Amitabh Bachchan goes rural - it's been a while since those 'Sholay' days

Could it be that Big B is finally playing a character from the heartlands of India?

 |  3-minute read |   09-01-2019
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So, Thugs Of Hindostan bombed big time. Aamir Khan apologised for the massive disappointment — but Amitabh Bachchan did no such thing. He clearly needed some ‘alone-time’ to get over the whole fiasco. And the only place he could have found some respite was in a place the dynamic duo hadn’t been to promote Thugs — rural India!

Big B has been sharing a series of pictures on Twitter — from lazing on a ‘khatiya’ to trudging in a ‘bael-gadi’ to popping his head out of the window of a rickety blue state transport bus — of him living the ‘simple life’, so to speak. These, as he puts it in his tweets, reminds him of the good old days of his youth — just out of college, hunting for jobs and scaling through the breadth of the city in a bus or a tram.

 

Before we escape into a dream sequence, let’s just say that we are glad to see him this way.

Let us explain.

The perpetually-angry, perpetually-young man of Bollywood has seldom slipped out of his urban persona and into a rural setting — with the only exception of Saudagar (1973) — where he essayed the role of a concentrated sugarcane juice trader from a marginalised community. The closest Amitabh Bachchan has ever been to playing the role of a ‘gaon ka chhora’ is with films like Sholay or Mr Natwarlal, or others like it, where he’s just a city-bred young man who — due to a complicated scheme of events — finds himself in a village.

sholay-story_647_081_010919053050.jpgThe urban man has to save the village. Someone has to. (Source: YouTube screengrab)

Of course, he then has to go on to save the village from the bad guy, save his romantic interest from the prying eyes of the village creep whilst he makes her fall in love with him, fight a tiger or a crocodile if you will, and sing a few Holi songs for good measure — but that’s a commentary on Hindi cinema and the '70s ka macho hero.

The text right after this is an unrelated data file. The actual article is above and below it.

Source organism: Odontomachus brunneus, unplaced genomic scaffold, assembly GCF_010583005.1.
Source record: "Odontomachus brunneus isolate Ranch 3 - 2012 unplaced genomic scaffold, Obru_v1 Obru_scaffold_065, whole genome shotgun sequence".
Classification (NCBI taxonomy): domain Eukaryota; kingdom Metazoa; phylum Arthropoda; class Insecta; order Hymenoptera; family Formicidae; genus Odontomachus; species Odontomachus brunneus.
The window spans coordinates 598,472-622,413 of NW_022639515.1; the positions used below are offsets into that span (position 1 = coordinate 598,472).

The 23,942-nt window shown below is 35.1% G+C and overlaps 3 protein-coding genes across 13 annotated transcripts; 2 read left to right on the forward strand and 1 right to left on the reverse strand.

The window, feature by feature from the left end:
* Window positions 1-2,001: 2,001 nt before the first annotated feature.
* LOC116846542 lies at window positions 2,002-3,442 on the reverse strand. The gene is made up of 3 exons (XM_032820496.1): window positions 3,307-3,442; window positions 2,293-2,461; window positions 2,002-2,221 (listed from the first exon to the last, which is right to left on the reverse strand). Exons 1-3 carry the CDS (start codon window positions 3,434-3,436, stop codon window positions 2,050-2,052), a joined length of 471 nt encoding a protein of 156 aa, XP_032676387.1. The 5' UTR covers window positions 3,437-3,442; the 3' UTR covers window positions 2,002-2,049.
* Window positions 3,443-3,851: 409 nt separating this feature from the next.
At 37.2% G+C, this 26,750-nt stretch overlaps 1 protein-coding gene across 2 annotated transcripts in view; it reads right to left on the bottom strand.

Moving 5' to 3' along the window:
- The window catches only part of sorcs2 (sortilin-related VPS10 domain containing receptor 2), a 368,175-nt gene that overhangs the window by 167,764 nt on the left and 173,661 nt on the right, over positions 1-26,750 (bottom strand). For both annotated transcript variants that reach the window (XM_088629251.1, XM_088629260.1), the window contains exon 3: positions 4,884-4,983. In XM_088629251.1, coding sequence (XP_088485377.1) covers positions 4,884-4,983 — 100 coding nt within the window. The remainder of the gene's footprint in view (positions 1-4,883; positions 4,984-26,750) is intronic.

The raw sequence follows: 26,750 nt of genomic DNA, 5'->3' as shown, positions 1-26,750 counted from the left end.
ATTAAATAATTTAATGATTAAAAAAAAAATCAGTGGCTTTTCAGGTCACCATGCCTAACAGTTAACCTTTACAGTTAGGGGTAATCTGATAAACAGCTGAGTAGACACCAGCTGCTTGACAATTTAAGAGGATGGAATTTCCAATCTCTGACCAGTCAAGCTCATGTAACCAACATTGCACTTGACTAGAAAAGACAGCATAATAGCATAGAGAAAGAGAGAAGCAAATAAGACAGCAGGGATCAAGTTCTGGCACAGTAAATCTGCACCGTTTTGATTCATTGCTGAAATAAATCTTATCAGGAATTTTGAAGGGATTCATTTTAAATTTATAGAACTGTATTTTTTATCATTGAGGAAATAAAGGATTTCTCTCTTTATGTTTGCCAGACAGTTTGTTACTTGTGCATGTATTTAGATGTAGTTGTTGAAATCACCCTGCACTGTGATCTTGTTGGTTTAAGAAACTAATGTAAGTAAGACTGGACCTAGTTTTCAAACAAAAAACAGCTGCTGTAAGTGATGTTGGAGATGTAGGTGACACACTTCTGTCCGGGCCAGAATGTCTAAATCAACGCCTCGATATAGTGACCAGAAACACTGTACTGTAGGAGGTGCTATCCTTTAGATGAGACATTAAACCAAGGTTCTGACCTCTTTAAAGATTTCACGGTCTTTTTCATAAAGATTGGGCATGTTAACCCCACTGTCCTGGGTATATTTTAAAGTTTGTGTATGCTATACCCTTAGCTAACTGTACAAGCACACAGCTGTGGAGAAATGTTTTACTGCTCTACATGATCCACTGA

Even as Vijay — chhora Ganga kinare wala — in Don, we witness Amitabh Bachchan’s shenanigans in Mumbai. Although we are made aware of his small-town roots, we never see him in the moment.

As Vijay Dinanath Chauhan in Agneepath, we know he is driven by a rage to avenge the murder of his father, and reclaim Mandwa, but we see him operate suavely, dressed in a suit. Except for a few flashbacks, that too as a young boy, we never actually see Big B in Mandwa.

amitabh-bachchan-in-_010919053719.jpgThe angry, suited young man. (Source: YouTube screengrab)

Then there were the angry young working-class men — Coolie, Deewar — where, though he represented the low-income strata of society, part of his problems were essentially urban, and more particularly, due to urbanisation.

So, when we see Amitabh Bachchan share glimpses of a rural sojourn, we are hopeful.

Perhaps for the first time in a long time we will see the man at the heart of Hindi cinema play a character from the heartlands.

It is about time. At least now that those farmer loans have been waived off.

Also read: Remembering Kader Khan: The first Khan who made a difference

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